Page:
**Difficulty:** Medium, **Asked-in:** Amazon, Google, Adobe, Hike

**Key takeaway:** An excellent problem to learn problem-solving using sorting, extra memory, and two-pointers approaches.

Given an unsorted array X[] of distinct elements, write a program to find the maximum difference between a pair of indices j and i such that j > i and X[j] > X[i]. Assume that all values in the input are distinct. **Note:** There can be several such pairs of indices for which the difference will be maximum. We just need to return the max difference between j - i.

**Example 1**

Input: X[] = [40, 20, 70, 10, -20, 80, 30, -10], Output = 5

Explanation: There are two such pairs with maximum index difference: (40, 80) and (20, 30). Index difference between (40, 80) = 5 - 0 = 5, and index difference between (20, 30) = 6 - 1 = 5.

**Example 2**

Input: X[] = [1, 2, 3, 4, 5, 6], Output = 5 (j = 5, i = 0)

Explanation: Array is sorted in increasing order. So the max difference between the first and last index will be the maximum of j - i.

**Example 3**

Input: X[] = [7, 6, 5, 4, 3, 2], Output = -1

Explanation: Array is sorted in decreasing order. So no such max difference exists in the array.

- Brute force approach using nested loops
- Using extra memory and binary search
- Using sorting: Sorting (element, index) pairs in increasing order
- Efficient approach using extra memory and two-pointers

A basic idea would be to explore every pair of indices (j > i) using nested loops. If (X[j] > X[i]), we update the max difference i.e. if(X[j] > X[i]), maxDiff = max (maxDiff, j - i).

Here we pick the first index using the outer loop (i = 0 to n - 2) and the second index using the inner loop (j = i + 1 to n - 1). This loop structure ensures that the value of j is always greater than i.

```
int maxIndexDiff(int X[], int n)
{
int maxDiff = -1
for(int i = 0; i < n - 1; i = i + 1)
{
for(int j = i + 1; i < n; j = j + 1)
{
if(X[j] > X[i])
maxDiff = max(maxDiff, j - i)
}
}
return maxDiff
}
```

We explore every possible pair of indices using a nested loop and perform constant operations at each iteration. Total number of pairs = nC2 = n(n - 1)/2 and time complexity = n(n - 1)/2 * O(1) = O(n^2). We use constant extra space, so space complexity = O(1).

Here are some critical observations from the previous approach.

**Observation 1:** We are traversing the array linearly until the end to find the first greater element X[j] which is at maximum distance. So if we think from another perspective, for every X[i], we need to find the first greater element X[j] (j > i) from the right end and keep updating the max difference.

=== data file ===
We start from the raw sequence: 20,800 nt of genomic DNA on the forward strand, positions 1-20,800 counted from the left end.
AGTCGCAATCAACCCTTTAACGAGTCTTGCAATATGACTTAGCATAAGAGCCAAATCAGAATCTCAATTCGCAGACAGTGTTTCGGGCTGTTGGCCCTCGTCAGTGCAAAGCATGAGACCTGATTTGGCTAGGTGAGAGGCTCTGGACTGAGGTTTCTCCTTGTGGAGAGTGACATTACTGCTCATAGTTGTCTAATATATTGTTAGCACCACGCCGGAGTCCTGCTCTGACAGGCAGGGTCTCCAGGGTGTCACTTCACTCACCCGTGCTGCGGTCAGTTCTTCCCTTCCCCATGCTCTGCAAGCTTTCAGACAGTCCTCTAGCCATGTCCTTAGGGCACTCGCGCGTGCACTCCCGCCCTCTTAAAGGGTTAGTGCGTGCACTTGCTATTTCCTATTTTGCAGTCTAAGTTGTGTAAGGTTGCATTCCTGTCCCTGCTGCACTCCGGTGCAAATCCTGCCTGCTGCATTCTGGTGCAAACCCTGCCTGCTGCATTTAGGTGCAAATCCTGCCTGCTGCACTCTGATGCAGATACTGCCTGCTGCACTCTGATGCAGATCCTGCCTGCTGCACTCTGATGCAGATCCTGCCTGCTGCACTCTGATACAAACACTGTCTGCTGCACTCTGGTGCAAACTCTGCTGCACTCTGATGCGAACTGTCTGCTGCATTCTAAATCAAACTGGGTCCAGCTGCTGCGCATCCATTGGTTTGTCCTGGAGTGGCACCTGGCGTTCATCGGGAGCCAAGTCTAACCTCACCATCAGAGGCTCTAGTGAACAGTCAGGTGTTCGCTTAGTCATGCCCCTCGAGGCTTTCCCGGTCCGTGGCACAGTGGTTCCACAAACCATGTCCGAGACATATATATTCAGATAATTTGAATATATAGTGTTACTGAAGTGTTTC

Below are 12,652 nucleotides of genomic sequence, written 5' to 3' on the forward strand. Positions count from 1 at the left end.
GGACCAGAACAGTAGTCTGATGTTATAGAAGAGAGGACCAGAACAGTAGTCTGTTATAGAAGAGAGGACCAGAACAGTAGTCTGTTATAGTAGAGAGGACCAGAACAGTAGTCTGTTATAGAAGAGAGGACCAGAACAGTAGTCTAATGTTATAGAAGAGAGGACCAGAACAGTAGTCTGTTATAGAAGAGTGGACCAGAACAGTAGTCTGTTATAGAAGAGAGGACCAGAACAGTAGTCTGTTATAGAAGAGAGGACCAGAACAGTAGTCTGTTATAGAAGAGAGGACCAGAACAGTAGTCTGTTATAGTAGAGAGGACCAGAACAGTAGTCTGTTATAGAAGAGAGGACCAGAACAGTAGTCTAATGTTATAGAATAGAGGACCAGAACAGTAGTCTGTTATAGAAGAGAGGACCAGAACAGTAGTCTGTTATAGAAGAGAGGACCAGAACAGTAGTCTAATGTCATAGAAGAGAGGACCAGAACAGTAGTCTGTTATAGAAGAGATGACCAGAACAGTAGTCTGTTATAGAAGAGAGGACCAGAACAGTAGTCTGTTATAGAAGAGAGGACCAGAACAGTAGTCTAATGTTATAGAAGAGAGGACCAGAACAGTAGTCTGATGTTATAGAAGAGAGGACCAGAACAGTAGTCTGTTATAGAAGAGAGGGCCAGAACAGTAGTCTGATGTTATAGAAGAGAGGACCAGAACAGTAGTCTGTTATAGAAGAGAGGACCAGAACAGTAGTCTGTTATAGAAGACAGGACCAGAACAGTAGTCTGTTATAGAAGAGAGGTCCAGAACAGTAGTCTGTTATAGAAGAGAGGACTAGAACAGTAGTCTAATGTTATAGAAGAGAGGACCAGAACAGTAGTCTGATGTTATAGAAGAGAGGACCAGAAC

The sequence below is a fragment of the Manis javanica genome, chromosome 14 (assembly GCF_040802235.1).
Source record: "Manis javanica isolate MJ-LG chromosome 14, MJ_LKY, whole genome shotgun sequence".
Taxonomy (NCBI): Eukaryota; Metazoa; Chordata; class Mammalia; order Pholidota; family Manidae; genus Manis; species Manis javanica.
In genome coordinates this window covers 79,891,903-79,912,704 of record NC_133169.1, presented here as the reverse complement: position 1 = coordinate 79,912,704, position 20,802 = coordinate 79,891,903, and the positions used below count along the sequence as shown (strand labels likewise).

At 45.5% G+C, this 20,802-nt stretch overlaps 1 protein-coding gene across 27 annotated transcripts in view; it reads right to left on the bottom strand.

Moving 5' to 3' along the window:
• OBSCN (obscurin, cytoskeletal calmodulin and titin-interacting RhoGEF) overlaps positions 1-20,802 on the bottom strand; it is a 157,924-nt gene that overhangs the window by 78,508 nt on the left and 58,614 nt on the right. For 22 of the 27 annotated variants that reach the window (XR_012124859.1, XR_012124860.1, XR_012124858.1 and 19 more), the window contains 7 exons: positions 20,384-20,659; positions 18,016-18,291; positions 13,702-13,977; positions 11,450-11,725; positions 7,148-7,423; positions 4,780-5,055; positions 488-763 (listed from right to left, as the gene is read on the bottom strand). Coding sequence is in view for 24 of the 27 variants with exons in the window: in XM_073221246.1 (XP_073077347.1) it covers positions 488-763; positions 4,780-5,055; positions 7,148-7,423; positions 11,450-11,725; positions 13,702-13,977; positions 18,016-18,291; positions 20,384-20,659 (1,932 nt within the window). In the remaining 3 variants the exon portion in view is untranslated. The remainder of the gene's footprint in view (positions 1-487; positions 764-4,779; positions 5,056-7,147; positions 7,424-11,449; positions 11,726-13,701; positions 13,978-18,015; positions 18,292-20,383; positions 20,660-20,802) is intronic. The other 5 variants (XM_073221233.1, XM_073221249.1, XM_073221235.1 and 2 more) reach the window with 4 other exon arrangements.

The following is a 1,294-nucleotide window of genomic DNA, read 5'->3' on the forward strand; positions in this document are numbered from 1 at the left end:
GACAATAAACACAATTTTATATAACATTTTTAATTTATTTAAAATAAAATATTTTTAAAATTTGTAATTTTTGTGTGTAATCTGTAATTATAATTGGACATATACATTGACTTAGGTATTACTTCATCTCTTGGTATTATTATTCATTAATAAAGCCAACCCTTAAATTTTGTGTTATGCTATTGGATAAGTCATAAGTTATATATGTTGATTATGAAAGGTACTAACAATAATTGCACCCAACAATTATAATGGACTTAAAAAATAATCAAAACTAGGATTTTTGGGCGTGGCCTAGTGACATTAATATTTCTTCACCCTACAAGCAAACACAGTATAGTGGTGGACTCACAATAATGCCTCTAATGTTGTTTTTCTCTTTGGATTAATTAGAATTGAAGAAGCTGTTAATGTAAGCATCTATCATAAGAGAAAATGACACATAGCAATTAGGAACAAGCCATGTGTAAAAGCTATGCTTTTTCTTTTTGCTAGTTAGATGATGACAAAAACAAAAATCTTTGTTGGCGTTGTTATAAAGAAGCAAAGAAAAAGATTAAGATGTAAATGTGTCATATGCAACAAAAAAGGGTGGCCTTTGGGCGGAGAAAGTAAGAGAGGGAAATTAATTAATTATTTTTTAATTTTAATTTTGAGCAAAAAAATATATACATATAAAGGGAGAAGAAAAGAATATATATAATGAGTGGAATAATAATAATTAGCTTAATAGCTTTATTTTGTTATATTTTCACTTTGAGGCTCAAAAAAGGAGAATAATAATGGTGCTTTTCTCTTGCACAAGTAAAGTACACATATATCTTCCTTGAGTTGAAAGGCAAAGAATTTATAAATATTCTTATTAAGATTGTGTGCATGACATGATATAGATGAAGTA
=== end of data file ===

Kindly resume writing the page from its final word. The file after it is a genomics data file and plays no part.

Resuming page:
**Observation 3:** There can be several values that may have the same first greater element from the right side. For example, let's take an array [4, 9, 2, 12, 3, 8, 7, 1]. For 4, 2 and 3: Here, 7 is the first greater element from the right end. Here critical questions are: Can we find an efficient way to keep track of the greater element moving from end to start? Can we pre-process input to find such an element efficiently? Think!

Suppose we use an extra array **maxFromEnd[ ]**, where maxFromEnd[i] stores the max element from the right end to index i. So this array will be in decreasing order. For example, maxFromEnd[] of array [4, 9, 2, 12, 3, 8, 7, 1] will be [12, 12, 12, 12, 8, 8, 7, 1].

Now for each X[i], we can easily find the first greater element X[j] from the right end using maxFromEnd[]. One idea is to search linearly on maxFromEnd[] from index i to the right side for finding the farthest point j, where X[i] <= maxFromEnd[j].

This will not help to improve time complexity because in the worst case, we need to traverse maxFromEnd[] till the end. Can we think to optimize this? Here maxFromEnd[] is sorted in decreasing order. So rather than linear search, we can apply binary search to find the index of rightmost greater element.

The overall idea would be:

- Using a single loop, we can store values in maxFromEnd[ ]. For every index i, we store the max element from the right end to index i in maxFromEnd[i].
- Now we run another loop to access each element X[i] and apply binary search on maxFromEnd[] to find the first greater element X[j] from the right end.
- We find the maximum difference of the indices (j, i) and track the overall max difference in a variable.

```
int maxIndexDiff(int X[], int n)
{
int maxFromEnd[n + 1]
for(int i = 0; i <= n; i = i + 1)
maxFromEnd[i] = INT_MIN
for (int i = n - 1; i >=0; i = i - 1)
maxFromEnd[i] = max(X[i], maxFromEnd[i + 1])
int maxDiff = -1
for (int i = 0; i < n; i = i + 1)